"But would it hurt you to wear a bathing suit or paint the wall beige?" is the comment I'd be expecting after this rant. In truth, yes. It hurts me, and hurts the world, anytime we aspire to less than we want and believe in and are capable of. We end up with a world that is restricted, less colourful and fun and spontaneous, less natural and real. We become less.

Today I brought Joy to a dozen seniors and a pleasant distraction to a dozen more, at the expense of putting out a few others. Nana might think I was being rude or inconsiderate; I believe the true inconsideration would have been denying beauty to 24 open people, just to not offend the other two.

So, if this article has offended you, just know that probably 6 other people are nodding or laughing or rising up charged at this very moment. I'm OK with that math.

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Feb 17, 2009

All you need is Love

In grad school I bought a big white shirt and scrawled "All you need is love" across the back. I would fall in love atleast once a day - often with a child, a cloud, a beautiful woman, a bus route... Love was always on my mind, pure, beautiful, colouring my world and my view of the world.

These days it takes a Valentines Day party to bring the word and conciousness to the forefront. I like to believe I daily live out my deep and deepening love for wife-children-land-community-chickens-world. But it's not a familiar name or face in front of me, not a dance partner I reach out to twirl. Like the other party guest who read the first love poem he'd written in 11 years to his wife, I find it hard to summon words or awareness of something so fundamental. I finally understand why I wrote all those poems back then, why artists start young, why we fall in love at a time when it's still fresh and tangible.

So here's to love, and to more than once-in-a-while being fully conscious and appreciate and really totally swept away by the magnitude of love, of the many many people and places and things and experiences that make up this rich warm soft blanket. A line from the Bible that should be quoted much more often (from the Song of Solomon, which should be read much more than it is), and his banner over me was Love.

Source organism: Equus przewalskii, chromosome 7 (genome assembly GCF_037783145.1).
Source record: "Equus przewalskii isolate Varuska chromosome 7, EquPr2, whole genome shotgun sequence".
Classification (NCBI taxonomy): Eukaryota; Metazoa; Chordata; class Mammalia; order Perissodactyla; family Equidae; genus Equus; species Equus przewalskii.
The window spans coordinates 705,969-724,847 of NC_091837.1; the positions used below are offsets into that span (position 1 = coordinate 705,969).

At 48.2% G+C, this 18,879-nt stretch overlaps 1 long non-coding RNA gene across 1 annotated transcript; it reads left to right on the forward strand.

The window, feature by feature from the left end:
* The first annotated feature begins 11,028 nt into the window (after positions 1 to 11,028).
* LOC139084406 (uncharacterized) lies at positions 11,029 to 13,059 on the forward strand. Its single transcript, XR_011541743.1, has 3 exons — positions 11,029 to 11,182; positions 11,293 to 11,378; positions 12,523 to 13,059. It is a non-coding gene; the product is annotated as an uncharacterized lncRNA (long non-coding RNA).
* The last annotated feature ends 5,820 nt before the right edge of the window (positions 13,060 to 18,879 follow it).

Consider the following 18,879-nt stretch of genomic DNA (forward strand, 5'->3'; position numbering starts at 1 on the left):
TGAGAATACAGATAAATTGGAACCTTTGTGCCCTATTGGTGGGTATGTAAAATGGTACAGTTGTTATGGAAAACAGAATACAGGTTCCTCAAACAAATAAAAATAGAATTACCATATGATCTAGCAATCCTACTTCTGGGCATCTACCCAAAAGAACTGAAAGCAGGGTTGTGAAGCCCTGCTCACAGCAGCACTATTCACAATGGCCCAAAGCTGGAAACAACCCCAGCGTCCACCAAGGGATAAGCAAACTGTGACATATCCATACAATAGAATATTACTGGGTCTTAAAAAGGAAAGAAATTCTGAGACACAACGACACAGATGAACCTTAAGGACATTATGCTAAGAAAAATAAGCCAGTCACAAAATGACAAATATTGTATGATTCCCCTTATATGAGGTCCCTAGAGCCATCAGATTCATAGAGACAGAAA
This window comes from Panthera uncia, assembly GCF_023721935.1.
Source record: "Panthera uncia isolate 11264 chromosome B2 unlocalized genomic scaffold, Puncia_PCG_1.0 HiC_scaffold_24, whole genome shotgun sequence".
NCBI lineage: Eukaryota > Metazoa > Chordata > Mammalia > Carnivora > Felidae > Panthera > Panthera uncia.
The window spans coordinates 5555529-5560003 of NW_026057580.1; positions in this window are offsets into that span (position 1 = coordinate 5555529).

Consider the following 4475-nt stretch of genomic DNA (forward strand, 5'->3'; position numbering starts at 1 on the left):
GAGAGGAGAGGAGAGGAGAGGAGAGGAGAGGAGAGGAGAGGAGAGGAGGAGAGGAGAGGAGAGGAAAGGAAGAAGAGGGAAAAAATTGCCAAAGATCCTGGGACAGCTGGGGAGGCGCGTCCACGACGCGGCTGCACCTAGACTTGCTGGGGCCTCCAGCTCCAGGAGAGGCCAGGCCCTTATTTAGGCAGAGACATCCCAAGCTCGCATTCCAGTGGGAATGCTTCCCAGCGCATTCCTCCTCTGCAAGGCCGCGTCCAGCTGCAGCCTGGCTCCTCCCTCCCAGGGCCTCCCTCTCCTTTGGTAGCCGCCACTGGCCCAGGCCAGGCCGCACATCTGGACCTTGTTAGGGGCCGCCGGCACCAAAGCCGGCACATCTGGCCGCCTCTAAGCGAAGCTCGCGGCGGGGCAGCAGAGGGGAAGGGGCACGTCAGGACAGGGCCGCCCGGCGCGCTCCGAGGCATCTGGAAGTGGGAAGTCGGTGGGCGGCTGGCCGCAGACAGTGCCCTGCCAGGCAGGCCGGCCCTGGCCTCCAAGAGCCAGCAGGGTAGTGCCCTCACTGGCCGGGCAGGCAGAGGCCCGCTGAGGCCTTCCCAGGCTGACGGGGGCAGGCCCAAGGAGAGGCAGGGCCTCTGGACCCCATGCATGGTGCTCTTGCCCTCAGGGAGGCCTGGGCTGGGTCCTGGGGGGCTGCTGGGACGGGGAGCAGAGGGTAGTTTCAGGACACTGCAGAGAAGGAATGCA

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Feb 13, 2009

Neighbours go free

Best thing about renos is change orders. You know, the classic moments of "why don't we move this here" inspirations that are so hard to do once a place is Done and you live there. In the past 24 hours of the big garage-to-rental-suite project, we've decided on a traditional hot-water tank instead of an on-demand system (too much electric load for our panel), a storage shed tacked onto the side of the garage, a grey-water system for the sinks and shower instead of everything going into our non-functional septic field, and a triangle window in the corner of the shower.

To get that triangle window, plus one pane of the great old door we got from a salvage place, I called Dobson Glass in downtown Duncan. "When do you need it?" asked Luke. "Well, sooner than later, but no big rush," I calmly replied. "Well then, I can do it before I leave tonight. When do you want it?" Kinda like in France, when they'll only speak English to you if you try your highschool French first, things seem to get done faster when you don't push your urgency on people.

Now's when I got clever. "Actually, are you the guy who's my neighbour over here at Koksilah and Bench? I see the truck in the driveway all the time." "Oh, that's my dad," says Earl. One hour later, Roger rolled up the driveway with my two pieces of glass. The triangle required a few more custom trims, giving him the excuse to look inside the garage and see the property he'd always wondered about and never visited. He pointed out the flat spot where the old highway used to run through our property, across the creek that divides us, and up his backyard to behind the school (explaining why we were a good location for the original community library and Methodist church).

We shared a laugh about the stereotypical busybody cityslickers who start complaining and trying to reorganize the countryside the moment they arrive here. I promised not to be one of those. I guess he believed me, because 20 minutes later when we'd finished gabbing and I asked if I could call in to pay up tomorrow, he just waved his hand and said, "Don't worry about it - neighbours!"

I wasn't in my britches, but I was in very very dirty purple jeans (my Incredible Hulk look) and jean jacket and hat that I've been wearing for 3 week straight since this reno started. Wasn't chomping on hay either, but as I wandered off to put the chickens away I felt fully the rural farmer role, and basked in the high compliment he left me with - "neighbour."

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Feb 7, 2009

I'm a real Sapsucker this time around